Blue plaque to honour Bert Carless - Birmingham’s first black councillor

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The tribute to Birmingham’s first black councillor - Bert Carless - has been organised by community groups Birmingham Empowerment Forum, South and City College, The Windrush National organisation and Nubian Jak Trust

A blue plaque is being unveiled to honour Bert Carless, Birmingham’s first black councillor. 

The ceremony for a man who took office, representing Aston Ward, in 1979 will take place at Handsworth’s South and City College at noon tomorrow (Friday, December 15).  It is a tribute paved by community groups Birmingham Empowerment Forum, South and City College, The Windrush National organisation and Nubian Jak Trust. 

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And it marks a man who played a key role on both the city’s political and educational landscape. Bert, who died of cancer in 2003 aged 70, received an OBE for his work with Handsworth College, later to become City College. He was its chair of governors for 17 years. 

He faced racism during his bid to become a Birmingham councillor and recalled being sent a banana skin and letter telling him to return to “monkeyland”. His only comment was that the unknown author had spelt monkey incorrectly. 

Birmingham's first black councillor Bert CarlessBirmingham's first black councillor Bert Carless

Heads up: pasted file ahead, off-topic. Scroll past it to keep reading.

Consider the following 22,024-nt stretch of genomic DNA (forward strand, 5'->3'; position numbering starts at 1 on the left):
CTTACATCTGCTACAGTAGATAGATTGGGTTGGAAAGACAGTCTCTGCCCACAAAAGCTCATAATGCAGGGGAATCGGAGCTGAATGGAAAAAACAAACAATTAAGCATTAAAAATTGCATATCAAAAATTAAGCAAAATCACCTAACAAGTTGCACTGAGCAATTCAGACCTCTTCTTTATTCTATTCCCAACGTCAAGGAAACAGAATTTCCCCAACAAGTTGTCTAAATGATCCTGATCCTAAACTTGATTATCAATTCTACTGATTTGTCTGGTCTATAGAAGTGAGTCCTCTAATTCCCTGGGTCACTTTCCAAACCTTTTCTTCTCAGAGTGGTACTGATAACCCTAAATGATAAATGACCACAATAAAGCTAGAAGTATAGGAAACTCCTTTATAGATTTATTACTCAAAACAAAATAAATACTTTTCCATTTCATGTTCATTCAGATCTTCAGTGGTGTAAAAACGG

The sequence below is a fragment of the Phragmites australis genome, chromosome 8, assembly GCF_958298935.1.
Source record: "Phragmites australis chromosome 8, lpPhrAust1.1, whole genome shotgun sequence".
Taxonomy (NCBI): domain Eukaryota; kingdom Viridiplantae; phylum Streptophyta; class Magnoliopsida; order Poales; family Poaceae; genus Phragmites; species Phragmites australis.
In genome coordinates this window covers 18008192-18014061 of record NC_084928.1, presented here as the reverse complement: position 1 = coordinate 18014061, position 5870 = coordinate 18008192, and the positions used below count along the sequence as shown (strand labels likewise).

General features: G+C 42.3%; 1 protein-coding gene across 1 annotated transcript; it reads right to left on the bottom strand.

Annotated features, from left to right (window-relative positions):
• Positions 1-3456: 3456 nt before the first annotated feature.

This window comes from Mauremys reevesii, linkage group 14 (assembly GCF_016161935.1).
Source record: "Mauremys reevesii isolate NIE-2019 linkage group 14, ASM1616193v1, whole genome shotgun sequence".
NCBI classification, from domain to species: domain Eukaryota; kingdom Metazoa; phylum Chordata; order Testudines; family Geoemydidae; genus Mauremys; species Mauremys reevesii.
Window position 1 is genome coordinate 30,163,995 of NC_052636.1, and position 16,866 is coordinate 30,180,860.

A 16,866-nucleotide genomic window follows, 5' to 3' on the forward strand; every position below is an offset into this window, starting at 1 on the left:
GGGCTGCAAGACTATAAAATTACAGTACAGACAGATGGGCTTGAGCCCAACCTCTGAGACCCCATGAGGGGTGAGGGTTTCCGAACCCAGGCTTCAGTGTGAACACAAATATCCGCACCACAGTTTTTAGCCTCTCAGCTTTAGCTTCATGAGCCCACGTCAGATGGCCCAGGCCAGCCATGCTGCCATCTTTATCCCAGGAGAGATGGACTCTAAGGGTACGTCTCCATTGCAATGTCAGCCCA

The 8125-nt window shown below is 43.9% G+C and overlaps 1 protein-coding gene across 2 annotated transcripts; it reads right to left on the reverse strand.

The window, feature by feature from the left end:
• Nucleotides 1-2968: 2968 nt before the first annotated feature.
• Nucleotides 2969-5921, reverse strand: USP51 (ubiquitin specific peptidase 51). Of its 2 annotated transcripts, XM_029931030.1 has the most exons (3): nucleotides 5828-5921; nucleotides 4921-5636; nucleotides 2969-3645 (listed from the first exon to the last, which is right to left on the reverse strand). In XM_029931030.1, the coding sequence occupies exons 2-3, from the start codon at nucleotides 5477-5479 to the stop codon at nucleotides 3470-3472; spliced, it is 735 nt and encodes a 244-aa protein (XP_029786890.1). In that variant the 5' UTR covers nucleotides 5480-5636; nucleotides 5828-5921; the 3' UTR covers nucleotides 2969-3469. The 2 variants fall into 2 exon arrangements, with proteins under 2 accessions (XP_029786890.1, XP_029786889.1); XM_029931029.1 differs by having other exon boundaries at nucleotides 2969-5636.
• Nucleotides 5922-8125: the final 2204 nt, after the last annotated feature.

Birmingham's first black councillor Bert Carless | South & City College Birmingham

Mike Hopkins, principal and chief executive of South and City College, said: “We pay tribute to an extraordinary individual whose legacy resonates profoundly within our community.   His unwavering dedication to education, his pioneering spirit in local politics, and his remarkable resilience against adversity continue to inspire us.  

“His significance to us at South and City College Birmingham is deeply rooted in his pivotal roles as a governor at Handsworth, chair of governors during the transformation of Handsworth College into City College, and his pioneering efforts that reshaped our educational landscape.” 

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Community activist Bishop Desmond Jaddoo has publicly stated the honour should have been bestowed sooner. But he underlined the significance of Bert’s work, saying: “This is the next step in honouring a trailblazer who came to the UK as a member of the Windrush Generation in the early 1950s and opened doors that have led to changing the face of Birmingham Council Chamber and, indeed, public life.  

“Bert’s service is a testament to a man of grace and integrity, he saw his duty as a service to all, irrespective of their political persuasion.” 

Perry Barr road named after Bert Carless, Birmingham's first black councillorPerry Barr road named after Bert Carless, Birmingham's first black councillor
Perry Barr road named after Bert Carless, Birmingham's first black councillor | Birmingham City Council

The father-of-five arrived here from Jamaica in 1956 and settled in Handsworth. The former British Telecom engineer’s passion was education and he served on the city’s education committee for nearly two decades.  

His OBE was bestowed for his key role in rebuilding Handsworth College as chairman of governors following the Handsworth Riots of 1985. Bert set up the college community council which assessed the community’s educational needs.  

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Bishop Jaddoo added: To be of service, sacrifices of family life are made. Bert did this, but it was not in vain. His ground-breaking determination has permanently changed the face of Birmingham council chamber today.” 

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